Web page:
Rusty Steel Mesh Reclaimed as Battery ElectrodesS. Himmelstein | June 10, 2017
Rejected stainless steel mesh from filters and sieves can be reclaimed in a furnace, but the process is time- and cost-intensive. Researchers in China have developed a more sustainable means of recycling these materials: convert them into electrodes suitable for potassium ion batteries.
The corroded mesh is dipped into a solution of potassium ferrocyanide (yellow prussiate of potash, known as a fining agent for wine), which dissolves iron, chromium, and nickel ions out of the rust layer. These combine with ferricyanide ions into the complex salt known as Prussian blue, a dark blue pigment that is deposited onto the surface of the mesh as scaffold-like nanocubes. Potassium ions can easily and rapidly be stored in and released from these structures.
A dip-coating process is then used to deposit a layer of graphene oxide (oxidized graphite layers) which nestles tightly onto the nanocubes. Subsequent reduction converts the graphene oxide to reduced graphene oxide (RGO), which consists of layers of graphite with isolated oxygen atoms. The RGO coating inhibits clumping and detachment of the active material, significantly increases conductivity, and opens ultrafast electron-transport pathways.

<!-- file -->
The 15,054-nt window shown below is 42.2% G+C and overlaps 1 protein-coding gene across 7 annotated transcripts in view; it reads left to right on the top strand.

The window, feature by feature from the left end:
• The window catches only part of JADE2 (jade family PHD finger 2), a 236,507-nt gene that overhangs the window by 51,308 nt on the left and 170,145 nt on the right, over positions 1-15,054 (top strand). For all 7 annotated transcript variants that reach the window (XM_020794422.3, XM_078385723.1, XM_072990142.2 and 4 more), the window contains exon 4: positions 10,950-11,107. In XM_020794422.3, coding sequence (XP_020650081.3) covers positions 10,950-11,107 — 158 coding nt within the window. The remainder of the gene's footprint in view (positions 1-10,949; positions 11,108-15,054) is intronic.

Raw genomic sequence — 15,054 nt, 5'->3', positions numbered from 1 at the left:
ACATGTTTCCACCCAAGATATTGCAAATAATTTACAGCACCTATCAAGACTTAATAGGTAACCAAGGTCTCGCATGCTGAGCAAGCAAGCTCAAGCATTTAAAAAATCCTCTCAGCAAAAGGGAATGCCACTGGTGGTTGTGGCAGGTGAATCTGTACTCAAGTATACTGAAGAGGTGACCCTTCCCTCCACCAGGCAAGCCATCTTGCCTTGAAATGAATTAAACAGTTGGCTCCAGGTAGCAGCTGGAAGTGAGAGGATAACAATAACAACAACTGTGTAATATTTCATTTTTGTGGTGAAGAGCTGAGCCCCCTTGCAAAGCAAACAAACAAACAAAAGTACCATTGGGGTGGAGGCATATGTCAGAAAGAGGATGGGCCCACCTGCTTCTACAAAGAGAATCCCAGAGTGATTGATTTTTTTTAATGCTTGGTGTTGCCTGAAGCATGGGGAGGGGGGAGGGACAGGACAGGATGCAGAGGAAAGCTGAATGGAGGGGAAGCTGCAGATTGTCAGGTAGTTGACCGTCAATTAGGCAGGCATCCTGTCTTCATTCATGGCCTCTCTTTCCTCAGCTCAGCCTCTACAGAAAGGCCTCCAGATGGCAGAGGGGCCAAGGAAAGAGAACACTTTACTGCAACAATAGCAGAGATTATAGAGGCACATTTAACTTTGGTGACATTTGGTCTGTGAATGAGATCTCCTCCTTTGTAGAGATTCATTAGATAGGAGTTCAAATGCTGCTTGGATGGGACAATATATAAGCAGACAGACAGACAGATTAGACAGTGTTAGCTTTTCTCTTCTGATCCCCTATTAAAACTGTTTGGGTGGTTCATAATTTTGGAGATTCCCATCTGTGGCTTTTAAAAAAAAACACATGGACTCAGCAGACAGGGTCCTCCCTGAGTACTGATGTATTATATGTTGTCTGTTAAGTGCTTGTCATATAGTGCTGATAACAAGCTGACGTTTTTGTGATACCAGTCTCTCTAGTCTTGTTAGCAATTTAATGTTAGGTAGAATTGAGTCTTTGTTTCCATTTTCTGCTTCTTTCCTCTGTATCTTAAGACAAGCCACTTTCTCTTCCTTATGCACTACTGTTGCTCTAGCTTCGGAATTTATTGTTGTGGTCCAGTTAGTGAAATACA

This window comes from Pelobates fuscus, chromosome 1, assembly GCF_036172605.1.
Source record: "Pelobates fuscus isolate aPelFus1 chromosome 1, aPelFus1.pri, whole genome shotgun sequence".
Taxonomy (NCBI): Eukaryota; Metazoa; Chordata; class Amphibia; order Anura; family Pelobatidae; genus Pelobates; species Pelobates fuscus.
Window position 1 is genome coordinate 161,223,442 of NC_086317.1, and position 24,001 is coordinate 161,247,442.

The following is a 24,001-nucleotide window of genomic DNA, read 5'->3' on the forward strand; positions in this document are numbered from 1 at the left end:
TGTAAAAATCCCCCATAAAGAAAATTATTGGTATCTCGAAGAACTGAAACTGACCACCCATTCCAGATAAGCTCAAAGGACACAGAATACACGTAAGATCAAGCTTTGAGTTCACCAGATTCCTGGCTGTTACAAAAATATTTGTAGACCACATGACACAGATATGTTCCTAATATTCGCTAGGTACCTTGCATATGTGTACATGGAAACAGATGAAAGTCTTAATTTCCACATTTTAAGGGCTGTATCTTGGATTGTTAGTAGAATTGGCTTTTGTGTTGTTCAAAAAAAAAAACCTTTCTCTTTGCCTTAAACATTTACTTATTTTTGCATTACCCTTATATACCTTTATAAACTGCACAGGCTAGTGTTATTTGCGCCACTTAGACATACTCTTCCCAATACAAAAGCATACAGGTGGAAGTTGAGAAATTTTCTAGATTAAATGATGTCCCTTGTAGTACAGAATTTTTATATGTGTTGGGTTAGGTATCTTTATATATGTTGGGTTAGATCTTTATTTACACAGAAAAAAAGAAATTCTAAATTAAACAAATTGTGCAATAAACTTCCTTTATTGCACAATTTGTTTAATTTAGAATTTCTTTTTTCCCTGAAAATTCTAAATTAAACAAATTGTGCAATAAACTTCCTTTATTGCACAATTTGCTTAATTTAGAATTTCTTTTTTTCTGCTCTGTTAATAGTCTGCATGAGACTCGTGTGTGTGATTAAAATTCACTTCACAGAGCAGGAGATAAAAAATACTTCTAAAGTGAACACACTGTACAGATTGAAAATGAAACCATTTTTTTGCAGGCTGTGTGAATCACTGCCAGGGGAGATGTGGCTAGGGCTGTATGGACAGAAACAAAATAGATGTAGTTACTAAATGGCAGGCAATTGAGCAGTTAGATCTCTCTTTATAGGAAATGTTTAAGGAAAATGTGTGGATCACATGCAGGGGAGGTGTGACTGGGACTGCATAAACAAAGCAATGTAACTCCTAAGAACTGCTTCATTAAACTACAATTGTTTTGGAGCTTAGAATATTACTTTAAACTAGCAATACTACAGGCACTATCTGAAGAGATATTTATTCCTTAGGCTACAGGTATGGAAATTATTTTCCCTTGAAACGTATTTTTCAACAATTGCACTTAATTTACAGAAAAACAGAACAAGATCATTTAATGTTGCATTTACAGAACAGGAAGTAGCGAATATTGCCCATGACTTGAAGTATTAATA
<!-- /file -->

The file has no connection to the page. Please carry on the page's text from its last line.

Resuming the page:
In tests, coin cells made with these new electrodes demonstrate excellent capacity, discharge voltages, rate capability, and outstanding cycle stability. Because the inexpensive, binder-free electrodes are very flexible, they are highly suitable for use in flexible electronic devices.
Scientists from the Chinese Academy of Sciences and Jilin University conducted this research.